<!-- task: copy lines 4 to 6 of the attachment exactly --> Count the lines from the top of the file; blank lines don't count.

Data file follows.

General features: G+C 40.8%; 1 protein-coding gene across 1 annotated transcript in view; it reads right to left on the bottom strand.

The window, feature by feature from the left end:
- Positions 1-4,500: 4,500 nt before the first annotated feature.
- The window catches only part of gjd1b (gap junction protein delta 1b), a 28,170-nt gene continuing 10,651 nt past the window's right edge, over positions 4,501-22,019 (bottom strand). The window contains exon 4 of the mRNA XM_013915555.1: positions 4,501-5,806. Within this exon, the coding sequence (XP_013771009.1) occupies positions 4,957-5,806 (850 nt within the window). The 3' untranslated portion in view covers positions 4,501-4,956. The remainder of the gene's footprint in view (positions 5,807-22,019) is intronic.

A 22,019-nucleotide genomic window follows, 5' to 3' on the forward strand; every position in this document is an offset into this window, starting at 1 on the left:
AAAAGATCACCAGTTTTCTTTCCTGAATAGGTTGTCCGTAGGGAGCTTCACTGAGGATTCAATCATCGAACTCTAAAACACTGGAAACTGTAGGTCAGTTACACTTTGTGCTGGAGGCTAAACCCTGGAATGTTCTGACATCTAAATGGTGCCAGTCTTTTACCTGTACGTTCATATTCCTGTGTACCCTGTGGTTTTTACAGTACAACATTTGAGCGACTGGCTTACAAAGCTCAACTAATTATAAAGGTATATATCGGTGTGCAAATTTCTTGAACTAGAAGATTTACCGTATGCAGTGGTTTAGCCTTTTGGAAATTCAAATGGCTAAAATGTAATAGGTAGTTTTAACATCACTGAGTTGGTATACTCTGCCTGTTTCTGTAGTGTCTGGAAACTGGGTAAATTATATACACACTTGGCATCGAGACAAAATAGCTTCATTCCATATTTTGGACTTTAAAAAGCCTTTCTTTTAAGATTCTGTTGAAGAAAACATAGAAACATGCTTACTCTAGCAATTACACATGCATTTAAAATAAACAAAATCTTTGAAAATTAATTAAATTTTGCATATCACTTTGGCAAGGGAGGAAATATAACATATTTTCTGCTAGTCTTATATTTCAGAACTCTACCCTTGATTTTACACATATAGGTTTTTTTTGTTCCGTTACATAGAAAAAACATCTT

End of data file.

- The window catches only part of gjd1b (gap junction protein delta 1b), a 28,170-nt gene continuing 10,651 nt past the window's right edge, over positions 4,501-22,019 (bottom strand). The window contains exon 4 of the mRNA XM_013915555.1: positions 4,501-5,806. Within this exon, the coding sequence (XP_013771009.1) occupies positions 4,957-5,806 (850 nt within the window). The 3' untranslated portion in view covers positions 4,501-4,956. The remainder of the gene's footprint in view (positions 5,807-22,019) is intronic.

A 22,019-nucleotide genomic window follows, 5' to 3' on the forward strand; every position in this document is an offset into this window, starting at 1 on the left:
AAAAGATCACCAGTTTTCTTTCCTGAATAGGTTGTCCGTAGGGAGCTTCACTGAGGATTCAATCATCGAACTCTAAAACACTGGAAACTGTAGGTCAGTTACACTTTGTGCTGGAGGCTAAACCCTGGAATGTTCTGACATCTAAATGGTGCCAGTCTTTTACCTGTACGTTCATATTCCTGTGTACCCTGTGGTTTTTACAGTACAACATTTGAGCGACTGGCTTACAAAGCTCAACTAATTATAAAGGTATATATCGGTGTGCAAATTTCTTGAACTAGAAGATTTACCGTATGCAGTGGTTTAGCCTTTTGGAAATTCAAATGGCTAAAATGTAATAGGTAGTTTTAACATCACTGAGTTGGTATACTCTGCCTGTTTCTGTAGTGTCTGGAAACTGGGTAAATTATATACACACTTGGCATCGAGACAAAATAGCTTCATTCCATATTTTGGACTTTAAAAAGCCTTTCTTTTAAGATTCTGTTGAAGAAAACATAGAAACATGCTTACTCTAGCAATTACACATGCATTTAAAATAAACAAAATCTTTGAAAATTAATTAAATTTTGCATATCACTTTGGCAAGGGAGGAAATATAACATATTTTCTGCTAGTCTTATATTTCAGAACTCTACCCTTGATTTTACACATATAGGTTTTTTTTGTTCCGTTACATAGAAAAAACATCTT